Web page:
Different Treatment Options for Pelvic Floor Disorders
There are many different treatment options for PFDs, some of which can be used to prevent PFDs and/or to slow progression. All treatment options should be discussed in detail with your doctor to make sure it is the best option for you. When discussing these treatments with your doctor, be sure to discuss the side effects and possible complications of each as well as the care involved for each, especially if you will need to rely on others for this care.
It is always a good idea to know your options beforehand so you are prepared and can advocate for your needs. We have listed the most common treatments as well as how they may be affected by your disability.
Lifestyle and Behavioral Changes
If you are overweight, losing even a few pounds can reduce episodes of incontinence by half. Obesity affects the normal function of nerves and muscles in the pelvis by putting excess strain on them, which can cause PFD to worsen.
-Weight Management with a Disability: Here at CROWD, we recognize that weight management is a challenge for women with disabilities, especially those with mobility impairments. For starters, it is difficult for many women with disabilities to even get an accurate weight measurement as many scales do not work for these women. There are many exercise barriers faced by women with disabilities and few guidelines exist for nutrition professionals to counsel overweight individuals with mobility impairments. CROWD has several resources on weight management, available here.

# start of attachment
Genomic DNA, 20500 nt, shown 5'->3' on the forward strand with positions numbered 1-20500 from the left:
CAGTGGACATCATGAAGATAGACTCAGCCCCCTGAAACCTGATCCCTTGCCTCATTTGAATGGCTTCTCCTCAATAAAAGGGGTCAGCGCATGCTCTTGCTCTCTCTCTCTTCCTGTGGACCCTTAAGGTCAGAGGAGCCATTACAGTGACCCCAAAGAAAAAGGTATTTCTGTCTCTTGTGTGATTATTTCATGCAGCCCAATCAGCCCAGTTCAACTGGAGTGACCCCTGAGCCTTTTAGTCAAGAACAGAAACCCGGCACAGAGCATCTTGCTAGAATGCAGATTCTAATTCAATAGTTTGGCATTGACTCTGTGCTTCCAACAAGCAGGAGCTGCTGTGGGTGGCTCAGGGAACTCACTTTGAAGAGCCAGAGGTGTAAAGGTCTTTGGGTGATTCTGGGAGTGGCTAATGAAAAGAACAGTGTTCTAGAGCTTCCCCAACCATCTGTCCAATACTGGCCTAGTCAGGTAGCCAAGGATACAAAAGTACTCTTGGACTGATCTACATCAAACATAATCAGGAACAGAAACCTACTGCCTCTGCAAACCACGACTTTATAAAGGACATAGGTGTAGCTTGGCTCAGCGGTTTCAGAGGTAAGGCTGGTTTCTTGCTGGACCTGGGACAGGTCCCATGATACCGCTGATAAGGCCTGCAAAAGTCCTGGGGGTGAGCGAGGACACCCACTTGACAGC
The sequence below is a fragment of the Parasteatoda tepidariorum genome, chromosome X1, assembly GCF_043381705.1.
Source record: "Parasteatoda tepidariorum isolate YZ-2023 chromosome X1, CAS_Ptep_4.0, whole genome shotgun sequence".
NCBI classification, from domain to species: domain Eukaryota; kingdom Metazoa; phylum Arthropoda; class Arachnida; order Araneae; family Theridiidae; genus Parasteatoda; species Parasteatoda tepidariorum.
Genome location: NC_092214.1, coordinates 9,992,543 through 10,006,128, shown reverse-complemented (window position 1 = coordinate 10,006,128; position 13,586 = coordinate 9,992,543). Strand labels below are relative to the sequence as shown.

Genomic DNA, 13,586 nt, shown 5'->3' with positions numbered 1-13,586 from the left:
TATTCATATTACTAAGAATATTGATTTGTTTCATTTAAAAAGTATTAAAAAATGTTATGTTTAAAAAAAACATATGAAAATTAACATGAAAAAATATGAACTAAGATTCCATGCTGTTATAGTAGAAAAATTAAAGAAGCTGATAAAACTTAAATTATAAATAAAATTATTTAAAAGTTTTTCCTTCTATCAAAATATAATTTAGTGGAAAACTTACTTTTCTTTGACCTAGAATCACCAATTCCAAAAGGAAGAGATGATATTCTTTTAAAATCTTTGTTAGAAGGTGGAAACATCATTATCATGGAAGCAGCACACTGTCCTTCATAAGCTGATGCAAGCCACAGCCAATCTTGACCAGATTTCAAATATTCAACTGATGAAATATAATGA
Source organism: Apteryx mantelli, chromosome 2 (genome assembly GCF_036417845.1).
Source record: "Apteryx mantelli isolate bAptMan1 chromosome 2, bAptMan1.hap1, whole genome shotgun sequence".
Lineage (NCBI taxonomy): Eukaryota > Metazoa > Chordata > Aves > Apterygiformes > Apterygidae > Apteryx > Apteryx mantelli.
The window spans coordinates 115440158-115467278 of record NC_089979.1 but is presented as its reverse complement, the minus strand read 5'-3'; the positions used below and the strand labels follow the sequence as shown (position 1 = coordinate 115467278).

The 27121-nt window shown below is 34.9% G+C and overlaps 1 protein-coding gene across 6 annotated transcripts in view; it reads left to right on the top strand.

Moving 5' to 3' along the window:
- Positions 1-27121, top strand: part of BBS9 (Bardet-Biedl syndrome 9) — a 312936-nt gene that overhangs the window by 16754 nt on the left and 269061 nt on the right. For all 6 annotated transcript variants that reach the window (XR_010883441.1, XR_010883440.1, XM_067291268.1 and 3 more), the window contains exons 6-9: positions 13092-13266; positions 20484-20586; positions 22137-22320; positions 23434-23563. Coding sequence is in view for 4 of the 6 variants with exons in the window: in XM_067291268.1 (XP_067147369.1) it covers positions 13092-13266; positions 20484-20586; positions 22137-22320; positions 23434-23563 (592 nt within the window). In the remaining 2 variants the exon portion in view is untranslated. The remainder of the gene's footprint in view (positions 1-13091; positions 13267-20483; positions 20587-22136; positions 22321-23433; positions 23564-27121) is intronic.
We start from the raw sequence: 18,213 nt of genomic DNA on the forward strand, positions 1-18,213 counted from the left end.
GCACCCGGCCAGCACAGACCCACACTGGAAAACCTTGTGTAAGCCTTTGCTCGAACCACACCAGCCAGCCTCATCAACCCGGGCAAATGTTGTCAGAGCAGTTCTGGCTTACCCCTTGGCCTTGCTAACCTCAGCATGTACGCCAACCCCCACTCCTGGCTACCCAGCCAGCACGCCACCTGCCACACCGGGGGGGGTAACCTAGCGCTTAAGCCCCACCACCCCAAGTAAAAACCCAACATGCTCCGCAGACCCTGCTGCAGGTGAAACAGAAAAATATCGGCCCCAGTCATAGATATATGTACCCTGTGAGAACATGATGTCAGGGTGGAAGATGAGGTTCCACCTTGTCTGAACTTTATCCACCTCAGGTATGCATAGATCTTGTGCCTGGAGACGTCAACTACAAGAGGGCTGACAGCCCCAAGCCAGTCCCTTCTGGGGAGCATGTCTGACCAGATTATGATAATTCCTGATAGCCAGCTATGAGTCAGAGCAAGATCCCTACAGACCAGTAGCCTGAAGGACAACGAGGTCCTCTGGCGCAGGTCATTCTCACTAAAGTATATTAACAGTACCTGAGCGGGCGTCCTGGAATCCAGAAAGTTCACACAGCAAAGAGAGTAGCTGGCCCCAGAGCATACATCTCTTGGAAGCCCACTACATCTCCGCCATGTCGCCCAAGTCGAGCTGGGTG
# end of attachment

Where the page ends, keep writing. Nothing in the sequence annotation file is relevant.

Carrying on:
Be sure to intake an appropriate amount of fluid every day. Many women believe 64 ounces is the magic number for fluids, but it is really dependent on multiple factors and can be different for every individual. Again, this is something to bring up to your doctor. You should also limit fluids and foods high in caffeine, such as coffee, tea, some sodas and energy drinks, artificial sweeteners found in diet foods, and chocolate. Caffeine can cause you to have to urinate more than usual.
In addition to helping you maintain a healthy weight, eating a healthy diet with a variety of fruits and vegetables can help in the management of PFDs. Many fruits and vegetables contain large amounts of fiber, which helps keep your stool moving to avoid constipation.
Regular physical activity can keep bowel movements normal and help in weight management. Again, we know this is difficult for women with disabilities, so see the resources under the weight management section for more details.
Risk for PFDs is double for women who smoke.
Pelvic Floor Muscle Exercises (Kegels)
Kegel exercises are a great way to reduce symptoms of PFDs. They involve exercising the muscles that stop your urine stream and those that hold in gas. Unfortunately, many women with disabilities are unable to do Kegels properly. Be sure to ask a doctor, nurse, or physical therapist if this is a possibility for you and/or to make sure you are doing them correctly to maximize the benefit.